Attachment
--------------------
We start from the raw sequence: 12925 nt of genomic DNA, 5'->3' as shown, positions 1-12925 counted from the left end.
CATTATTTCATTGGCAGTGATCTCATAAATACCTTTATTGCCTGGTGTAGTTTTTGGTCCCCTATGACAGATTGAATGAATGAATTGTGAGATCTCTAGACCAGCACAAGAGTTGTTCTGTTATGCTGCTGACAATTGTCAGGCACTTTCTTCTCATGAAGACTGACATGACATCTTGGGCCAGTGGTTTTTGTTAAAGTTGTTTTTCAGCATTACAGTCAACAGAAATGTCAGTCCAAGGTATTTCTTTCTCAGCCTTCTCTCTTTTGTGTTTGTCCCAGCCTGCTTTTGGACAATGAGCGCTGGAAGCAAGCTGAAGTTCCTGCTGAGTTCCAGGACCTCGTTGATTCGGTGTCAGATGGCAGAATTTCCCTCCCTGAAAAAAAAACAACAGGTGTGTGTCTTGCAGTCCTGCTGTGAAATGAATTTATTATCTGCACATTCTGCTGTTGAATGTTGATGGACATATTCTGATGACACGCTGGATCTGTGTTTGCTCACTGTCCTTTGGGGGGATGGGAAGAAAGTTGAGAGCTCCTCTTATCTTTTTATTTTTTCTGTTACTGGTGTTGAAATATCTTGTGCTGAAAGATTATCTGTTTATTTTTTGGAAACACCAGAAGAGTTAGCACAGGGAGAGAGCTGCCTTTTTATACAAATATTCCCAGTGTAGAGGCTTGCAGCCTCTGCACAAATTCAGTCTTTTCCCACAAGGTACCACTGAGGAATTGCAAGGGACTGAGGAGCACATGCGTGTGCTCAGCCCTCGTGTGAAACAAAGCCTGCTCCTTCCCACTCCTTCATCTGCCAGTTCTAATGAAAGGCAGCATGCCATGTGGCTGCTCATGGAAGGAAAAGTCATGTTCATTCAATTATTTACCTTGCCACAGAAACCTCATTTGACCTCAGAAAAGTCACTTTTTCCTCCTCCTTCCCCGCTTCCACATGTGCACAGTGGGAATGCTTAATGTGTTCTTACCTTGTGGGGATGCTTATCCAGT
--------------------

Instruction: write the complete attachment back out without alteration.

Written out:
We start from the raw sequence: 12925 nt of genomic DNA, 5'->3' as shown, positions 1-12925 counted from the left end.
CATTATTTCATTGGCAGTGATCTCATAAATACCTTTATTGCCTGGTGTAGTTTTTGGTCCCCTATGACAGATTGAATGAATGAATTGTGAGATCTCTAGACCAGCACAAGAGTTGTTCTGTTATGCTGCTGACAATTGTCAGGCACTTTCTTCTCATGAAGACTGACATGACATCTTGGGCCAGTGGTTTTTGTTAAAGTTGTTTTTCAGCATTACAGTCAACAGAAATGTCAGTCCAAGGTATTTCTTTCTCAGCCTTCTCTCTTTTGTGTTTGTCCCAGCCTGCTTTTGGACAATGAGCGCTGGAAGCAAGCTGAAGTTCCTGCTGAGTTCCAGGACCTCGTTGATTCGGTGTCAGATGGCAGAATTTCCCTCCCTGAAAAAAAAACAACAGGTGTGTGTCTTGCAGTCCTGCTGTGAAATGAATTTATTATCTGCACATTCTGCTGTTGAATGTTGATGGACATATTCTGATGACACGCTGGATCTGTGTTTGCTCACTGTCCTTTGGGGGGATGGGAAGAAAGTTGAGAGCTCCTCTTATCTTTTTATTTTTTCTGTTACTGGTGTTGAAATATCTTGTGCTGAAAGATTATCTGTTTATTTTTTGGAAACACCAGAAGAGTTAGCACAGGGAGAGAGCTGCCTTTTTATACAAATATTCCCAGTGTAGAGGCTTGCAGCCTCTGCACAAATTCAGTCTTTTCCCACAAGGTACCACTGAGGAATTGCAAGGGACTGAGGAGCACATGCGTGTGCTCAGCCCTCGTGTGAAACAAAGCCTGCTCCTTCCCACTCCTTCATCTGCCAGTTCTAATGAAAGGCAGCATGCCATGTGGCTGCTCATGGAAGGAAAAGTCATGTTCATTCAATTATTTACCTTGCCACAGAAACCTCATTTGACCTCAGAAAAGTCACTTTTTCCTCCTCCTTCCCCGCTTCCACATGTGCACAGTGGGAATGCTTAATGTGTTCTTACCTTGTGGGGATGCTTATCCAGT